The capital to buy the land was raised by a support group in Berlin. Originally the plan was to work in partnership with a local group, the usual routine in development projects. “But the search was frustrating,” Singham remembers. “Most of the groups had an exclusively religious focus. Or their chairmen had embarrassing cults of personality.” He presented his concept to 28 organizations and was turned down 28 times. “But it’s just as well. It was clear to me that we had to found something of our own.”
He ripped up the strategy paper he had written in Berlin. Instead he tried a research method that might alienate highly-paid development experts: He lived for months in a refugee camp in a mud hut with no electricity. He fetched water from a distant well. He contracted malaria, had liver damage, and passed blood in his stool. But he found out what the future homeowners wanted in a kitchen, and what an extended family means when they say “bedroom.” What is the ideal space in which to eat? “With our western ideas, we had managed to plan everything all wrong,” says Singham. The German money would be enough for ten houses.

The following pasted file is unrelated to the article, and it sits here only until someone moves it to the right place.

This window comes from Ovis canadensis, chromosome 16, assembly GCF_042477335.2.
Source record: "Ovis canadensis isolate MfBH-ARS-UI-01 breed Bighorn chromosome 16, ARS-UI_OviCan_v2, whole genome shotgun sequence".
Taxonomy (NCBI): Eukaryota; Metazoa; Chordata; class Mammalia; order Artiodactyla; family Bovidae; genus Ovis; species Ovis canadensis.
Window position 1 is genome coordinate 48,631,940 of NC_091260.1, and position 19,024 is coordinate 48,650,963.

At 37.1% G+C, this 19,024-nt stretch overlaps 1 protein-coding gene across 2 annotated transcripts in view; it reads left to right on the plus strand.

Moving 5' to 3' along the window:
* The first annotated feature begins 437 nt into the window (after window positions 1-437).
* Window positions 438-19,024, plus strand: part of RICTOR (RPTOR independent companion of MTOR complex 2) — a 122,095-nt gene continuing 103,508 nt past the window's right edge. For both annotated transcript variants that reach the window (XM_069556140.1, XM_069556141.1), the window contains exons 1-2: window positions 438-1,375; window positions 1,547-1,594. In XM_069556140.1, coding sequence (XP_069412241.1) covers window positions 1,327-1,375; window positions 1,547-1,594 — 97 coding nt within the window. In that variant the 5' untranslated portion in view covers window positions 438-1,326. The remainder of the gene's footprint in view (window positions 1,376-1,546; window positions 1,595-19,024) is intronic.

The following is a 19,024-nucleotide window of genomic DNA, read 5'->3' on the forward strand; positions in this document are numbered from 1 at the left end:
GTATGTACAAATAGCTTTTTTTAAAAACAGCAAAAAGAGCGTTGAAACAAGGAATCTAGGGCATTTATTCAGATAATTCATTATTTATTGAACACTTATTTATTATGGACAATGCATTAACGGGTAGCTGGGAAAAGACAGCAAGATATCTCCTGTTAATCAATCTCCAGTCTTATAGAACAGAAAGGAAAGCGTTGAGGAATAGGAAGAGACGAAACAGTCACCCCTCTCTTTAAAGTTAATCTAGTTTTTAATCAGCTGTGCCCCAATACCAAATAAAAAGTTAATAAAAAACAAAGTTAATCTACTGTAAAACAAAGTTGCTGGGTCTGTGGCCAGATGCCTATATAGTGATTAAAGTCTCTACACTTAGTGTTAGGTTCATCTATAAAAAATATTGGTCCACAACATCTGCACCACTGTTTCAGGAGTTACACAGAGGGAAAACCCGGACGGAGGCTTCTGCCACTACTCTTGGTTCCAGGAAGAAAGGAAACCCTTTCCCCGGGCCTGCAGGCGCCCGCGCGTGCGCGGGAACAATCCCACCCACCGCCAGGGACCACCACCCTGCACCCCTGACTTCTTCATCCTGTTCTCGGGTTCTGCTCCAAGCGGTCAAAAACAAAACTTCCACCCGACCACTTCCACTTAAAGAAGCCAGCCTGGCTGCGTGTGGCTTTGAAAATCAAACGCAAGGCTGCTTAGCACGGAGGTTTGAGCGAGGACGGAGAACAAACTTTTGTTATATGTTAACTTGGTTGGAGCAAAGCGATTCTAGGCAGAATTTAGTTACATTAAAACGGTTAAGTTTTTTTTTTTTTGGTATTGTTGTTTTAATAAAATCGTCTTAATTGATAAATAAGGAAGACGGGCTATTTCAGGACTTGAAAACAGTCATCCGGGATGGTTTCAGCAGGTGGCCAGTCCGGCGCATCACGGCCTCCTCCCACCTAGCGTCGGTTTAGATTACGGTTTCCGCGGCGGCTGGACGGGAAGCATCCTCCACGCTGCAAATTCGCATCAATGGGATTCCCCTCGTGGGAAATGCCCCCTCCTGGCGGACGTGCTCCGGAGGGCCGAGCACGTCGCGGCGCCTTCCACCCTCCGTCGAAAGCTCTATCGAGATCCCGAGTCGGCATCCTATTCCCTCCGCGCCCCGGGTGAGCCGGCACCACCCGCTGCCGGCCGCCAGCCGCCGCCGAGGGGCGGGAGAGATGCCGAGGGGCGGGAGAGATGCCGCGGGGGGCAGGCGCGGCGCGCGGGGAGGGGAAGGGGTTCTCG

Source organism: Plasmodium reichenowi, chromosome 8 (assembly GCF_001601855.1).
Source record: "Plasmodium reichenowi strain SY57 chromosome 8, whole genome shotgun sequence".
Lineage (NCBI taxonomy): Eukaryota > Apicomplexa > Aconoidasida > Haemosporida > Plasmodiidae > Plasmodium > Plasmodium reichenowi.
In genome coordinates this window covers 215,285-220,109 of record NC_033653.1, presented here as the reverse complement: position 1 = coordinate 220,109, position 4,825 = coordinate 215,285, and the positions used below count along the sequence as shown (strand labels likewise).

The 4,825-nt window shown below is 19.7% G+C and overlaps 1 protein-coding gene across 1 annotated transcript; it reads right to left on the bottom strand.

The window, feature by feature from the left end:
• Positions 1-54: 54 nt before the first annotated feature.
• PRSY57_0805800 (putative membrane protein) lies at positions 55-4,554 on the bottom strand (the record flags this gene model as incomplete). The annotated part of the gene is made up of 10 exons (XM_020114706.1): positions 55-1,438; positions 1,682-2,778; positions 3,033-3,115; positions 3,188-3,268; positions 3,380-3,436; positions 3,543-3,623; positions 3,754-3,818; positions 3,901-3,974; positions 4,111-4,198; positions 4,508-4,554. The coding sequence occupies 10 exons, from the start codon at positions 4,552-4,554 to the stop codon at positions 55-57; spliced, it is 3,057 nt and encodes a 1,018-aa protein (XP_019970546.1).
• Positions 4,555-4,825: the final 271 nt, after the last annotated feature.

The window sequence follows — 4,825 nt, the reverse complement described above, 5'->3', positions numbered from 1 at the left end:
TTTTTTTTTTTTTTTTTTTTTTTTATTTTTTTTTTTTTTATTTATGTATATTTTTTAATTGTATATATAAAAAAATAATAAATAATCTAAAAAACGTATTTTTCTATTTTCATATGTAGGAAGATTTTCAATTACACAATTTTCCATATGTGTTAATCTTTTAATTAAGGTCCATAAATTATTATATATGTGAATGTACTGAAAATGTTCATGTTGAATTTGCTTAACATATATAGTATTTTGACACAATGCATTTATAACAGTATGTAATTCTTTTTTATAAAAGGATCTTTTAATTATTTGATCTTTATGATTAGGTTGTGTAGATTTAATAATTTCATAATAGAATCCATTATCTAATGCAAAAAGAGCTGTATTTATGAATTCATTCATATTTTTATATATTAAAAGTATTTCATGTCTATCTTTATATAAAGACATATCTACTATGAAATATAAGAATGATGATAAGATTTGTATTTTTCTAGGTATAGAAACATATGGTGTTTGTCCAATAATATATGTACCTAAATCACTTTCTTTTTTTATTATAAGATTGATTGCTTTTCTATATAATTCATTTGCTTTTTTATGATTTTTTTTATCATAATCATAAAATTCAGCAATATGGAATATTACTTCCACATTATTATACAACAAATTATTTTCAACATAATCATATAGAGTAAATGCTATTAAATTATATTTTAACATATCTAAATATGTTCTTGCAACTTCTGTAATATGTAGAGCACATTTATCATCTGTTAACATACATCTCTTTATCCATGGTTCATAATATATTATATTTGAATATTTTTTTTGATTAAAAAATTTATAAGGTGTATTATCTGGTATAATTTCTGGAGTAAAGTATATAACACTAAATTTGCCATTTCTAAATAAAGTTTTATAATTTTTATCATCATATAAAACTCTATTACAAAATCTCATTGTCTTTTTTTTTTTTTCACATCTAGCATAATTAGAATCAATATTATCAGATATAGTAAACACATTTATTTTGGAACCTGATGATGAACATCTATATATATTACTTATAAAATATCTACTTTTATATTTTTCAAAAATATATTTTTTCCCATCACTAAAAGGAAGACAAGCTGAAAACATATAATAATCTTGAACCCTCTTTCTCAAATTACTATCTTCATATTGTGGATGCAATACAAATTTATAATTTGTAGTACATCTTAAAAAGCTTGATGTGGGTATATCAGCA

More than 850 families responded to SEED’s announcement. “We took the time to talk to everyone. Sometimes I spent the evenings just crying. People told me horrible stories, of death and disappearance, of torture and rape.” Their tales haunted him. Soldiers had asked a woman if she would like to fly in a helicopter. Then they tied her ankles together, hung her from the ceiling, and slammed her back and forth from wall to wall. The floor was covered with empty cartridges and broken glass. When the rope gave out, the soldiers called it a “safe landing.”
Singham felt compelled to help everyone and heal everything. It wasn’t easy to select ten families and send 840 away. “It was the first time in my life I had power over other peoples’ fates.” The team resolved to give priority to the largest families, those with no land of their own, and especially those with handicapped children. The criteria served to ease their consciences.
Together, the SEED team and the families cleared a strip of jungle. They carried stone and lumber to the site on their backs and installed a water pump donated by a refugee organization. Gunfire interrupted their work over and over. The conflict between the Tamil Tigers and the army had flared up again, and the front lines were in constant flux. Sometimes the grenades came from the right, sometimes from the left.